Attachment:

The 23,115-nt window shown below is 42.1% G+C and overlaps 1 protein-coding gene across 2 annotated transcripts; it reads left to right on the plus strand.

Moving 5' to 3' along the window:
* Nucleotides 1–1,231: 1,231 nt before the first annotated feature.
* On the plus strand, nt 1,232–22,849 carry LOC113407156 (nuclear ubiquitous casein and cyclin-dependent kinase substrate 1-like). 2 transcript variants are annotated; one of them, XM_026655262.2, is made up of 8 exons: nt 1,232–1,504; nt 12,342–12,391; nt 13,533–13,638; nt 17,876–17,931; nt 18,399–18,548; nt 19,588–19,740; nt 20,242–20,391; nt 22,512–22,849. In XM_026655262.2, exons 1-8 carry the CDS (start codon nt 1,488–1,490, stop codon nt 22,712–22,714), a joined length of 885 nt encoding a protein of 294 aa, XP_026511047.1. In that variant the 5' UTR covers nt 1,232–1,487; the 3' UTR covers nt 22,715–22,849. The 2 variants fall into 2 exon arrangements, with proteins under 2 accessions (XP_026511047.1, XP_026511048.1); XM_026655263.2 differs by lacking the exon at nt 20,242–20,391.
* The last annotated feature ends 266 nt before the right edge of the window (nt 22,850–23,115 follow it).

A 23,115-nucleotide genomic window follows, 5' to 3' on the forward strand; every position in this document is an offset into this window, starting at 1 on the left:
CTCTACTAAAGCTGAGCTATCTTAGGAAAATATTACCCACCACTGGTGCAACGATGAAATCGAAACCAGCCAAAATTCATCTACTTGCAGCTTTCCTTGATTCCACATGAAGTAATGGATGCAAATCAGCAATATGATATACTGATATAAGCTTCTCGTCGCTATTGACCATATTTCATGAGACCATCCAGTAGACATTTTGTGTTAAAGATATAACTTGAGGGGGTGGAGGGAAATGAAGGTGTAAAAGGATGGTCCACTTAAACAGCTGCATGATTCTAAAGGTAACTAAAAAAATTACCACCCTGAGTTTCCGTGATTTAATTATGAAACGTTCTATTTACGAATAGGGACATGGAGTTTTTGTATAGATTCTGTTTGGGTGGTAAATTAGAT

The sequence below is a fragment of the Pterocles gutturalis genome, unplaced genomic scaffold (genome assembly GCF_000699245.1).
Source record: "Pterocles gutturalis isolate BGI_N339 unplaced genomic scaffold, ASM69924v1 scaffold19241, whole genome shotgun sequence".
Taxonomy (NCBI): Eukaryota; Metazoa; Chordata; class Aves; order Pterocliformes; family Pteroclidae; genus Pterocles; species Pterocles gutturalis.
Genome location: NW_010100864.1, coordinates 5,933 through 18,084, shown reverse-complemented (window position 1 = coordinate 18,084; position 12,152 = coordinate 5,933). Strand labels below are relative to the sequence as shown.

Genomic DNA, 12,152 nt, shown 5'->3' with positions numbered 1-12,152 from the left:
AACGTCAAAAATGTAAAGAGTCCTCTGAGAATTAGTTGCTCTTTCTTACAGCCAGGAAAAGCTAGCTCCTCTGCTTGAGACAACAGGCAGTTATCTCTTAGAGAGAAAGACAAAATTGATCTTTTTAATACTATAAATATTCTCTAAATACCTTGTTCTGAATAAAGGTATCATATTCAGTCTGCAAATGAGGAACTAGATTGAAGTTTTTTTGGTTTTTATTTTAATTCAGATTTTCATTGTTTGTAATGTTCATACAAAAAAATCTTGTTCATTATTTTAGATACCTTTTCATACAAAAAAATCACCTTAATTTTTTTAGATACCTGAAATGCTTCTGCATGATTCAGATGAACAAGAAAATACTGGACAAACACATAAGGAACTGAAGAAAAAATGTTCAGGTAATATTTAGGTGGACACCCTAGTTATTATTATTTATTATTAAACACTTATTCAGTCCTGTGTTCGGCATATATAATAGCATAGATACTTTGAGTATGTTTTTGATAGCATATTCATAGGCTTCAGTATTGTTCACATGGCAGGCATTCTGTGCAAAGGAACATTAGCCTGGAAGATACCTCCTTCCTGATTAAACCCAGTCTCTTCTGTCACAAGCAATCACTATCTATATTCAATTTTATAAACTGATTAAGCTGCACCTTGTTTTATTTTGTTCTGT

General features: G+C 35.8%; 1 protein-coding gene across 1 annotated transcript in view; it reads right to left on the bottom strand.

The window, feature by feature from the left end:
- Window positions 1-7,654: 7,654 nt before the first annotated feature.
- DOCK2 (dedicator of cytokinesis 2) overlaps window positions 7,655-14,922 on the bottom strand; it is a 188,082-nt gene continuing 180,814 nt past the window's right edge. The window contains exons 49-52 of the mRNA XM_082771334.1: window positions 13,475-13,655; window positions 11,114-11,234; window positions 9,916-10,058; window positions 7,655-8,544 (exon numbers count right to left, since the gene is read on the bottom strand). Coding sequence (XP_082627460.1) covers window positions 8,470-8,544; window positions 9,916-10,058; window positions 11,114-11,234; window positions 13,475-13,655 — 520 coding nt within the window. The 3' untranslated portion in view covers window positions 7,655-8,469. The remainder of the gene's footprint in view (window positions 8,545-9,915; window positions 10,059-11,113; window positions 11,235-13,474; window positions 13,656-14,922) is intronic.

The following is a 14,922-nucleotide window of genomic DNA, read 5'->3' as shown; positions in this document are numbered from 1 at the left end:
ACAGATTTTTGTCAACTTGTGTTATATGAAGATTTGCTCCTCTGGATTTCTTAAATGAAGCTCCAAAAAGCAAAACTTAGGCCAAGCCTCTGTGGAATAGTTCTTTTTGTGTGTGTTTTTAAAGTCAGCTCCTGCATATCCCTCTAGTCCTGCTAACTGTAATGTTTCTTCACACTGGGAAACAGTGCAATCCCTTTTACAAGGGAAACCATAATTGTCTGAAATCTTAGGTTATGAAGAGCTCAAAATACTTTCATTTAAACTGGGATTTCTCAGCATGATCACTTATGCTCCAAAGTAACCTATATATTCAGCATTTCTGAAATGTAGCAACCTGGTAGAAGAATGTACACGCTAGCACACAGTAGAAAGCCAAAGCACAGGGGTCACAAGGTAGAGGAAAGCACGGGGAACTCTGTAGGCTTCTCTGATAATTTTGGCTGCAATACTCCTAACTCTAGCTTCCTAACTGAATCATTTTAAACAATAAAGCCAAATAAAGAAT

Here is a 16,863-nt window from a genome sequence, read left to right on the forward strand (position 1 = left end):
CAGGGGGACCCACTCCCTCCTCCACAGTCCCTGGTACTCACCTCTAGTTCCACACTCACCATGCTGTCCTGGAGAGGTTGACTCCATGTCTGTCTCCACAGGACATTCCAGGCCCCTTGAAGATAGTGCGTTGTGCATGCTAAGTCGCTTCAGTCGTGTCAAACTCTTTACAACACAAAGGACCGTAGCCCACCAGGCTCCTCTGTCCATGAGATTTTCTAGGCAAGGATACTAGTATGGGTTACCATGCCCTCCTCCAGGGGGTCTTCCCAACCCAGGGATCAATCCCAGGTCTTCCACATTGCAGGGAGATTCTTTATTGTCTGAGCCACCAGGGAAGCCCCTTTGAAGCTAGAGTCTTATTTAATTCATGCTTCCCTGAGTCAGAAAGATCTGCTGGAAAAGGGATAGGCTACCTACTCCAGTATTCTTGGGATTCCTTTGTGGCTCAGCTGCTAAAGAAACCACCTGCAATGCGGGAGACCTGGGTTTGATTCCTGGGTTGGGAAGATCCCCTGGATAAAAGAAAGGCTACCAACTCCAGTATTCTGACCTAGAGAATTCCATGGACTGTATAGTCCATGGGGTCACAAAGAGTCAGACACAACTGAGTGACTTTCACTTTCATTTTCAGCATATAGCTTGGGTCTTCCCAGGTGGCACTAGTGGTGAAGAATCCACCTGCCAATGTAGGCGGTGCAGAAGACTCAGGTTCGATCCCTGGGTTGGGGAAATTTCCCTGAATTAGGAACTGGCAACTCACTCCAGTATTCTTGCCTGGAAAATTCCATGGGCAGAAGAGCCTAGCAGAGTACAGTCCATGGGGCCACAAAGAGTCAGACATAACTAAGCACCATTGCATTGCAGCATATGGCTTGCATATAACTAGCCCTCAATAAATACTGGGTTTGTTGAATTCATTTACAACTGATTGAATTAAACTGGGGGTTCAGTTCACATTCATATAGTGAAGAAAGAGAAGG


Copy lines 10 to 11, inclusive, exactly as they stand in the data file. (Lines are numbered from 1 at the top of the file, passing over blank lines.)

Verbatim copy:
Taxonomy (NCBI): Eukaryota; Metazoa; Chordata; class Aves; order Pterocliformes; family Pteroclidae; genus Pterocles; species Pterocles gutturalis.
Genome location: NW_010100864.1, coordinates 5,933 through 18,084, shown reverse-complemented (window position 1 = coordinate 18,084; position 12,152 = coordinate 5,933). Strand labels below are relative to the sequence as shown.